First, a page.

Significance and context
Determining the effects of a mutation on a protein's structure and function has until recently only been possible by laborious physical and biological characterization of the mutant protein. With the advent of databases containing vast amounts of information on DNA and protein sequences and on protein structure and function, computational methods to speed up the assessment of the effects of mutation can now be envisaged. Sunyaev et al. describe a computational method for assessing the impact of amino-acid substitutions on the structure and function of a protein, using a wide range of information from the databases. This should in future enable a provisional prediction of the effects of a newly identified mutation or polymorphism to be made more rapidly.
The method (see Methodological innovations for details) was first evaluated using a set of known deleterious amino-acid replacements in human proteins. The analysis produced 10-30% false-negatives; that is, changes that were predicted not to be deleterious. On analysis of a data set consisting of human proteins and their orthologs from other mammals, the method predicted that about 9% of the substitutions are damaging, thus providing an estimate of the rate of false-positive prediction (base substitutions that have been fixed in functional proteins in different lineages cannot be considered deleterious). Applying the methodto data on well-characterized polymorphisms (polymorphisms in which the allele frequency, three-dimensional structure of the protein and disease association are all known), 73% of damaging changes were successfully predicted. The authors also estimate that an average human genome carries approximately 20,000 heterozygous changes with respect to a human consensus sequence; out of these 'substitutions', about 2,000 would be predicted to be deleterious. The authors provide theoretical and experimental evidence that most of the deleterious amino-acid replacements are not expected to abolish protein function, however. Much work is required in order to achieve a better performance in prediction, even if all currently available information is taken into account by the method.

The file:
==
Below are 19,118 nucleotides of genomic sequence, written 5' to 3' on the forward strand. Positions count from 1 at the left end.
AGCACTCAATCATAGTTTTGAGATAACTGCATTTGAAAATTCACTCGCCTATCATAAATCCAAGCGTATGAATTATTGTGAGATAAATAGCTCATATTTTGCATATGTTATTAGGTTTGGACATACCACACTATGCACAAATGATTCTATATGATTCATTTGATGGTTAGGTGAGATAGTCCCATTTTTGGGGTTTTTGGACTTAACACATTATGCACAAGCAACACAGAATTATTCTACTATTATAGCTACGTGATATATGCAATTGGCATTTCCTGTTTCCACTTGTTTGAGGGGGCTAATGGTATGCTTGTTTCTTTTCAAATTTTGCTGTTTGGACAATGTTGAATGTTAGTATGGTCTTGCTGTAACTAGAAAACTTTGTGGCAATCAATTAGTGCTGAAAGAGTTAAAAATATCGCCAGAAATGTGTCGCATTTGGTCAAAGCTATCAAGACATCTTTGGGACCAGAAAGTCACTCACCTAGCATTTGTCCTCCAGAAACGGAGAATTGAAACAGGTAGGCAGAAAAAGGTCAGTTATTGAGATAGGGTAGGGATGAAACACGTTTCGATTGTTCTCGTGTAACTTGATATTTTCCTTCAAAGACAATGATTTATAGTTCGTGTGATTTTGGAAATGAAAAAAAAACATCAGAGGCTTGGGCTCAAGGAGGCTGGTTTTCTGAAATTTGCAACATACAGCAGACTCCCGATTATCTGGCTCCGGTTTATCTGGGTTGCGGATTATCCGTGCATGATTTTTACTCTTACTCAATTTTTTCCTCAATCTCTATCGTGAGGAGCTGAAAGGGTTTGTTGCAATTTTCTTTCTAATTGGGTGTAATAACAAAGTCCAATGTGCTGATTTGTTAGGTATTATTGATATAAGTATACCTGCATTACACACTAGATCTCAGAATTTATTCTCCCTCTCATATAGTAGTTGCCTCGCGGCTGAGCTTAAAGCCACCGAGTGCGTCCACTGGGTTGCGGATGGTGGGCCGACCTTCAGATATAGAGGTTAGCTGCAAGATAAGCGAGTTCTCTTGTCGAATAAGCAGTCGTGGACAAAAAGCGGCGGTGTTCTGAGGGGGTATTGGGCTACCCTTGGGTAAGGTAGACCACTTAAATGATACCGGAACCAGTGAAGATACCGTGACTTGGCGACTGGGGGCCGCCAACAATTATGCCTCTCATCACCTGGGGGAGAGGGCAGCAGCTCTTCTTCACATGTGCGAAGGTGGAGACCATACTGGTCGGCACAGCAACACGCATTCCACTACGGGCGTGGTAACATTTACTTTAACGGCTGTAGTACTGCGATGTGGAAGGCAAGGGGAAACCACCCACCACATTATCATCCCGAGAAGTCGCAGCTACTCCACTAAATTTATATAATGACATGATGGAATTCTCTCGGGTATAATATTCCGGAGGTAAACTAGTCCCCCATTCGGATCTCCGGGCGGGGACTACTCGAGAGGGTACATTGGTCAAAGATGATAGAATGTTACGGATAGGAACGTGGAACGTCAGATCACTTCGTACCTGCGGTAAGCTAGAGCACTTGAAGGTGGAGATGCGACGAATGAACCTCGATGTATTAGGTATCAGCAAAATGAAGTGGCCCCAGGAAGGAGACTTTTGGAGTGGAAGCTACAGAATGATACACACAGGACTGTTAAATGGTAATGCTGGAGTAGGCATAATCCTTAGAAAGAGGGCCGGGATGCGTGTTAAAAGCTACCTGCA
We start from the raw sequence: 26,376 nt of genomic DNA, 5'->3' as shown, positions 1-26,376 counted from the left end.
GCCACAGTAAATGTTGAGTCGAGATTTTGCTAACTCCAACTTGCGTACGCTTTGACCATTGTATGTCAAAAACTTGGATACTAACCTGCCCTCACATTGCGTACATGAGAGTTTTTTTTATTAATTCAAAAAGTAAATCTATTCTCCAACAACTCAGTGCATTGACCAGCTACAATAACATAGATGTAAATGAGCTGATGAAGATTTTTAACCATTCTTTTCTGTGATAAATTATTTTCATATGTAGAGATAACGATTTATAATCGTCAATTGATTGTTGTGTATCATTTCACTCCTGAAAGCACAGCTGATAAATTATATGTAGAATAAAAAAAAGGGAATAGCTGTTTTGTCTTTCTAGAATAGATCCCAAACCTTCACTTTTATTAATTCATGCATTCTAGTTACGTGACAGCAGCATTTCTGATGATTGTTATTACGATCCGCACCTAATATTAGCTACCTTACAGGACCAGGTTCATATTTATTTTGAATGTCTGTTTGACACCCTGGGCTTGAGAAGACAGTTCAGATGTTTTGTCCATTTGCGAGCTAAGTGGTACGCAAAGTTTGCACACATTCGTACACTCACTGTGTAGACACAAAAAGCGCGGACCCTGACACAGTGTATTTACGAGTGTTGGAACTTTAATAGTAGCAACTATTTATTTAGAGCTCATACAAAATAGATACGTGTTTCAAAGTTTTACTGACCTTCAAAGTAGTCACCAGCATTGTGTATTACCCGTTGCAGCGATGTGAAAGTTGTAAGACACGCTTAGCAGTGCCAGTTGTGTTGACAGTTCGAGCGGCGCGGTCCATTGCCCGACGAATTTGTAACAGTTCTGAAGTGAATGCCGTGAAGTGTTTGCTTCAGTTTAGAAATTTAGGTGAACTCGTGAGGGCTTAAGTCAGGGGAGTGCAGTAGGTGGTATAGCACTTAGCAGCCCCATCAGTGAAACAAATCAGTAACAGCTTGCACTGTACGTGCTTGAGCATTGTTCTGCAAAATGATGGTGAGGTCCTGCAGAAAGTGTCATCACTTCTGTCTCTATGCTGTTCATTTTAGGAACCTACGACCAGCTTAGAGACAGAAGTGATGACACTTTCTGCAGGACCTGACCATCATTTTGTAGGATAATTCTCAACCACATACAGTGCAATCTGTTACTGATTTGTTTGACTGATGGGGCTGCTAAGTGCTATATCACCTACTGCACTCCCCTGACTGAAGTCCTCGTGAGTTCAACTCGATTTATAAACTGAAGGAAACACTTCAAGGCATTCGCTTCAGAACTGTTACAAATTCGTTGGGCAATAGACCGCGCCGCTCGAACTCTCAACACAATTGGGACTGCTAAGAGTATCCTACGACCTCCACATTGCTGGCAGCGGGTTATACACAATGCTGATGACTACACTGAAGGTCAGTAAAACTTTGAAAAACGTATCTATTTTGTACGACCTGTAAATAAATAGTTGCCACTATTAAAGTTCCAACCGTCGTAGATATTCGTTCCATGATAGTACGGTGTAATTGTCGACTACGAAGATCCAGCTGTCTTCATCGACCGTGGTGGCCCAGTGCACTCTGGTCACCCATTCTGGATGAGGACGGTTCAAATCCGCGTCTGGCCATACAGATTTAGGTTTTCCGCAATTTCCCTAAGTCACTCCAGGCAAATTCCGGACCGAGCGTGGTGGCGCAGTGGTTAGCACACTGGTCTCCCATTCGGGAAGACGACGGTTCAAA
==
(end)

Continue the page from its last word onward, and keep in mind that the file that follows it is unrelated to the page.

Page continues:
The authors propose a combined prediction strategy that explores the physicochemical effects of each amino-acid change and exploits all the information available in sequence and structure databases. They take into account whether the replacement lies in an annotated active or binding site; whether it affects the interaction with ligands; if it leads to a change in hydrophobicity or electrostatic charge in a buried site; destroys a disulfide bond; inserts a proline in an α-helix; or is incompatible with the profile of the substitutions observed in a set of aligned homologous proteins. An evolutionary conservation analysis has also been integrated in the prediction tool. For this, a set of proteins homologous (more than 30% identity) to the ones under analysis is assembled and a sequence profile is extracted from the aligned sequences. Then a scoring system is used to evaluate whether the amino-acid replacement alters protein structure and/or function.
Unfortunately, ab initio predictions of the impact of an amino-acid replacement are not possible yet (if indeed they will ever be) and, at the very minimum, homologous protein sequence data are required for the method presented here to work. Although this might be a problem today, it is likely to become less so in the near future, as the sequences of more genomes will be available. From the data and analyses presented in the paper, it is clear that each of us has always been, and will always be, an 'average' individual from a selective point of view.